PG: I am out of wives. No, I'm glad really. I really wanted to get to her, and finally, I have. And she's so interesting, and such a surprise. There's so much about her which I really didn't expect. Yeah, I’m going on to sisters now, so the next book is going to be on Margaret Tudor, Henry's sister.
BH: Can you talk about that idea you spoke of for teaching history to gradeschoolers? A lot of our readers are teachers and historians.
PG: It's surprisingly difficult to teach history, because you're talking about a period which, to many people, is unimaginable. My job is actually to do the imagining for people. So, it’s very difficult to make it lively and exciting and full of jeopardy. That is the story of it, but because everybody knows the endings, and because teachers and historians know how these battles end, it's very hard to teach them as if they're exciting as if they're unfolding.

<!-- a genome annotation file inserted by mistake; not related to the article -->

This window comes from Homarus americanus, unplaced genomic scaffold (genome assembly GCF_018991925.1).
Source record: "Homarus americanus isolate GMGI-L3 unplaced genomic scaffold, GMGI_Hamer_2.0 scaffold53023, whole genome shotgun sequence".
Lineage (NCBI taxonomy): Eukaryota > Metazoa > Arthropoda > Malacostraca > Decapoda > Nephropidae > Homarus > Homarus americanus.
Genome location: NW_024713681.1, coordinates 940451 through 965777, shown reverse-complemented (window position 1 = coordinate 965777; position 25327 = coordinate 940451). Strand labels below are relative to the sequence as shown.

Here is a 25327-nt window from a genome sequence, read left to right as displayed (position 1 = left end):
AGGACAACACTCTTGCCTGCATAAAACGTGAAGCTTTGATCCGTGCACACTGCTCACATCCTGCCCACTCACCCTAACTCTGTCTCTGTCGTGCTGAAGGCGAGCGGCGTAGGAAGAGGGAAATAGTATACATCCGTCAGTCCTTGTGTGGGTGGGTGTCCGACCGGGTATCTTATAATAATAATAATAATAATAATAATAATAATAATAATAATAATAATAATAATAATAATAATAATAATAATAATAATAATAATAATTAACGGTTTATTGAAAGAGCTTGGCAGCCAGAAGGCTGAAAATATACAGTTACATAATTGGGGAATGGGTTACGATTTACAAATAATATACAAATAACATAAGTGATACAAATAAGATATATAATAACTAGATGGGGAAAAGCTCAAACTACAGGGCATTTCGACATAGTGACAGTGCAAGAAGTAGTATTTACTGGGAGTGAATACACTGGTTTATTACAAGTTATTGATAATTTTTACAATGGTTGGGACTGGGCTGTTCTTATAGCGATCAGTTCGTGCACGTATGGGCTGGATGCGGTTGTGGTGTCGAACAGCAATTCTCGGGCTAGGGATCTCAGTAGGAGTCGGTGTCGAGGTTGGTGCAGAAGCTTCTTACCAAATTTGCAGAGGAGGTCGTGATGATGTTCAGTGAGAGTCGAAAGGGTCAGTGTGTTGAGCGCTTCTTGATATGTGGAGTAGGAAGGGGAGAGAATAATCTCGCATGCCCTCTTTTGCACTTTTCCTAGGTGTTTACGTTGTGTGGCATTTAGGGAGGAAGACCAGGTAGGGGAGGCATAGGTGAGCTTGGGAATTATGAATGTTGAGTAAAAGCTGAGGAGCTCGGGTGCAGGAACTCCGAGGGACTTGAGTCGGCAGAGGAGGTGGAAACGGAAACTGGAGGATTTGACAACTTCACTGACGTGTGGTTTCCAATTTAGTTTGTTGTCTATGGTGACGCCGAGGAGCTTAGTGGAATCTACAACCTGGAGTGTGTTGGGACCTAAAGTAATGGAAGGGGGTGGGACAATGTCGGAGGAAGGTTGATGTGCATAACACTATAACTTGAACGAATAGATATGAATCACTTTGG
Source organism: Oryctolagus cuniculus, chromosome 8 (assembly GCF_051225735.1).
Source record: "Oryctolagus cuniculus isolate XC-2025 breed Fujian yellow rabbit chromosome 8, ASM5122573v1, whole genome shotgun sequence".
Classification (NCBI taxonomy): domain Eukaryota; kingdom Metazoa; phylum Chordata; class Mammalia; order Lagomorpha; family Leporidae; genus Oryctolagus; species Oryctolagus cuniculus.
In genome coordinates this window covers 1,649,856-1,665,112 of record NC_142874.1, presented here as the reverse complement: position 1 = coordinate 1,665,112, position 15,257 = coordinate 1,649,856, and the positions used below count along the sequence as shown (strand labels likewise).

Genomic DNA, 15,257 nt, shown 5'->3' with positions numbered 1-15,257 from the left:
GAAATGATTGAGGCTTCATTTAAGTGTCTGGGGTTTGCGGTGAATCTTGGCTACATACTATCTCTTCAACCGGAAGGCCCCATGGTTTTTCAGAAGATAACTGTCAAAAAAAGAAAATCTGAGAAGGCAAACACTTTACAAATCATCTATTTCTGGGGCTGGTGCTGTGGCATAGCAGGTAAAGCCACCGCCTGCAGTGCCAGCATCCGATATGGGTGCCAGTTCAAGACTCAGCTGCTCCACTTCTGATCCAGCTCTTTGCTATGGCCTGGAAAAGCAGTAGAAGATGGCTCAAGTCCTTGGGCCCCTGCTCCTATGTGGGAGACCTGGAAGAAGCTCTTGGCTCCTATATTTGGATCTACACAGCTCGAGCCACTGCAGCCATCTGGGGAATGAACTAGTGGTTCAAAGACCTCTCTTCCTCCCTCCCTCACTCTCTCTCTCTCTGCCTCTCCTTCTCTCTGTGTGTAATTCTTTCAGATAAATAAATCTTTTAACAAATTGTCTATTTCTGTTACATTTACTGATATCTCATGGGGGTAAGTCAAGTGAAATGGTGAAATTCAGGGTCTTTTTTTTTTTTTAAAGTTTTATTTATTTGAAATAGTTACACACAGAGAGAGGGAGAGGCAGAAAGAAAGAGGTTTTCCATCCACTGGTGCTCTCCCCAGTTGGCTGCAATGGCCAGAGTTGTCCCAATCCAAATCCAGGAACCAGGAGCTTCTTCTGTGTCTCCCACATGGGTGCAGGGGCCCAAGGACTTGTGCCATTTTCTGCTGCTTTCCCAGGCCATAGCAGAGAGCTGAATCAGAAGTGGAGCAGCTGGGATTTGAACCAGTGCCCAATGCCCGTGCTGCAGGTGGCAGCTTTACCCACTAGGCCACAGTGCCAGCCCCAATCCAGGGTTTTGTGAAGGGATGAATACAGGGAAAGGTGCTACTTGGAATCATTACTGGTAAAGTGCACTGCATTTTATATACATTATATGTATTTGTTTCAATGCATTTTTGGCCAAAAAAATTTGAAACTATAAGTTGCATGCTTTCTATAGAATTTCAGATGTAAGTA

The thing I was saying, which was totally off the cuff, is that I think one of the ways of teaching history so that it would have an immediacy to people, is let them do what people obviously like to do, which is discover the history of their own parents and their grandparents. See how far they can get back in time. And inevitably, when you discover the history of your parents, you will discover events which are actually of world significance. Because we all, all of our lives, are affected by historical decisions. Most kids today, if they're in school, go back two generations, go back to their grandparents, they'll find someone who fought or didn't fight, or was involved or not, in the Second World War, or was a refugee from the Second World war, or came to this country to avoid Hitler's Nazi Germany. So immediately, you're into a historical period, but with something that would make the students feel its immediacy and its importance.
Read more: Five things you never know about Henry VIII